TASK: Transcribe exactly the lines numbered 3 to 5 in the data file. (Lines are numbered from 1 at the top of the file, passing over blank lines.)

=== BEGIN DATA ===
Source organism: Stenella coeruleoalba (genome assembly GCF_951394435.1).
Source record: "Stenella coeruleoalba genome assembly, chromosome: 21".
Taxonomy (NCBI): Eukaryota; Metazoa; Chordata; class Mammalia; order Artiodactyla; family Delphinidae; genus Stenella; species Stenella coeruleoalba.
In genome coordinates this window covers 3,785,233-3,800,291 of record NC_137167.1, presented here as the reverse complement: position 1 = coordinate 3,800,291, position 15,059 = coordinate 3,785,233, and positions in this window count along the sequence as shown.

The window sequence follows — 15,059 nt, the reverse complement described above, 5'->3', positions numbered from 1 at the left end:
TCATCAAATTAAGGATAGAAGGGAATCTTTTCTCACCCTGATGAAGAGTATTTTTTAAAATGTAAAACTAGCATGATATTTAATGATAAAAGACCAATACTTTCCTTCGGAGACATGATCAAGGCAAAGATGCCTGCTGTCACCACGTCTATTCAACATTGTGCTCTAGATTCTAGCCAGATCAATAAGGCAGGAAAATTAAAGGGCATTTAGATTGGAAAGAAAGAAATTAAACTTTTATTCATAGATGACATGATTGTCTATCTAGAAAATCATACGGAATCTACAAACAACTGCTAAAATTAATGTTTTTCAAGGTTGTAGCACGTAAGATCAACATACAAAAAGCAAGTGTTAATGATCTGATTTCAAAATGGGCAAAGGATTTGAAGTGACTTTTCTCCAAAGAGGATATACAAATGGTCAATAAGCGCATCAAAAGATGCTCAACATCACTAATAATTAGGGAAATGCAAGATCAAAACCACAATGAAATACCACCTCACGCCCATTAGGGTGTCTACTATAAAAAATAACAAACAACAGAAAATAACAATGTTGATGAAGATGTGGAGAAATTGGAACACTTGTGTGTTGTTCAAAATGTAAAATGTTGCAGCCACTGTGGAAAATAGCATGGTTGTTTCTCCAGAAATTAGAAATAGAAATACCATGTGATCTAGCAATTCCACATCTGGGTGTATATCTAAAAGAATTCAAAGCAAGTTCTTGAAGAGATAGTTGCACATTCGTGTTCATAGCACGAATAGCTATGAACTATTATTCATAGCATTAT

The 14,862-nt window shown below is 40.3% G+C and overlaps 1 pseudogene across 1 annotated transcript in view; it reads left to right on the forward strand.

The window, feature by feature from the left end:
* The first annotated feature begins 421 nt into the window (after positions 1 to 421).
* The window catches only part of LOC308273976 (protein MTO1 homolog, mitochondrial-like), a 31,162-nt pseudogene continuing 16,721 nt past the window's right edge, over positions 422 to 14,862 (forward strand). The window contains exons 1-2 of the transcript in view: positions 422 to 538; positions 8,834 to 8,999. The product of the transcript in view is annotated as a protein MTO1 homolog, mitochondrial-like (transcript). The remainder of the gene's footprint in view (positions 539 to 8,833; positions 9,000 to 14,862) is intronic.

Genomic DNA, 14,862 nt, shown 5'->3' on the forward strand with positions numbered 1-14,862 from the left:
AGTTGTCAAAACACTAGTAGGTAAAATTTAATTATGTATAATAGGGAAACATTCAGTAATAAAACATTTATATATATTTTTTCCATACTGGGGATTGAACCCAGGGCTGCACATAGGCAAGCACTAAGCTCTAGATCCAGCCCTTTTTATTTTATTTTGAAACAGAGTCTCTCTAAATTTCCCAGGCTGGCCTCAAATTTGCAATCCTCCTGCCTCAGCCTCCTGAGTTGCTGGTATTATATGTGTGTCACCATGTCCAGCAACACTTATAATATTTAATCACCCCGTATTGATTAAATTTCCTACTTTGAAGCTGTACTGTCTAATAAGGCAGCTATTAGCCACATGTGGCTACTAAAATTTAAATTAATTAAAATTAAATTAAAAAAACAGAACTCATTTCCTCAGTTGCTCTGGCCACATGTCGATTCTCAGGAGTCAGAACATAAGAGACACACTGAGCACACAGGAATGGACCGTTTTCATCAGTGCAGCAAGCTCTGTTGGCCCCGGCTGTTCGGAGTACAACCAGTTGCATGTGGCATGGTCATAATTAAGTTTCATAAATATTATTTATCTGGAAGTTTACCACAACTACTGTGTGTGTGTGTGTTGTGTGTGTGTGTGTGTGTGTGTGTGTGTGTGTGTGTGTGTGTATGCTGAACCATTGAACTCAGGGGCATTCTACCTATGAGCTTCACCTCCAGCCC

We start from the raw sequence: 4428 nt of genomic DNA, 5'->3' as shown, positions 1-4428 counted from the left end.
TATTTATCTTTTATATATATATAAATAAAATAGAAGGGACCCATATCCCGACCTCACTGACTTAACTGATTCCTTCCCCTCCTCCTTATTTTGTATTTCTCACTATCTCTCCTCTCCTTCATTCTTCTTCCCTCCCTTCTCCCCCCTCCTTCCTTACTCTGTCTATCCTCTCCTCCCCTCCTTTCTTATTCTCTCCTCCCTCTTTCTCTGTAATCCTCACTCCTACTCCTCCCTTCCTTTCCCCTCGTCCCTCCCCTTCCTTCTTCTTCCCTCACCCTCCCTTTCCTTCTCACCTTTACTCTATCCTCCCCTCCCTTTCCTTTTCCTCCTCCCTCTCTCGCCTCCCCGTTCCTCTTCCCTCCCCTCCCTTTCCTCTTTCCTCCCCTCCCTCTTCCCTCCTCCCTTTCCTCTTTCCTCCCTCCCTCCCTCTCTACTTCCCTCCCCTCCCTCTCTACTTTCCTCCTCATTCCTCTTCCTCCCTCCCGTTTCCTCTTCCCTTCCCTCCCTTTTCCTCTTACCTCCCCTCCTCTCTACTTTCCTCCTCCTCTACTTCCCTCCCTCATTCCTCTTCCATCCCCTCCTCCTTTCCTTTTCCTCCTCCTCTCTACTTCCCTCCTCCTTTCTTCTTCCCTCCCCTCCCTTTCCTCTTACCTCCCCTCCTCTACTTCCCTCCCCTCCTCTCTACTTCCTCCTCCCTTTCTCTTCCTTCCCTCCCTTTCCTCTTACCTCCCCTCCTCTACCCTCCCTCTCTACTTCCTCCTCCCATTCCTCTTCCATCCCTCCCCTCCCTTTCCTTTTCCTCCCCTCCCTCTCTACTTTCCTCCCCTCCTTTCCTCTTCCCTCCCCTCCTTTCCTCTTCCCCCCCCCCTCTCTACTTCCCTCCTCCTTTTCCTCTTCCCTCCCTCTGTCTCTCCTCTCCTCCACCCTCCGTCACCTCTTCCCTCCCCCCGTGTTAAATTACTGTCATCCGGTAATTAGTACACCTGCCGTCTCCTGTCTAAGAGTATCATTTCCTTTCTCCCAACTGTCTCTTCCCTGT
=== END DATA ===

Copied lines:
Taxonomy (NCBI): Eukaryota; Metazoa; Chordata; class Mammalia; order Artiodactyla; family Delphinidae; genus Stenella; species Stenella coeruleoalba.
In genome coordinates this window covers 3,785,233-3,800,291 of record NC_137167.1, presented here as the reverse complement: position 1 = coordinate 3,800,291, position 15,059 = coordinate 3,785,233, and positions in this window count along the sequence as shown.

The window sequence follows — 15,059 nt, the reverse complement described above, 5'->3', positions numbered from 1 at the left end: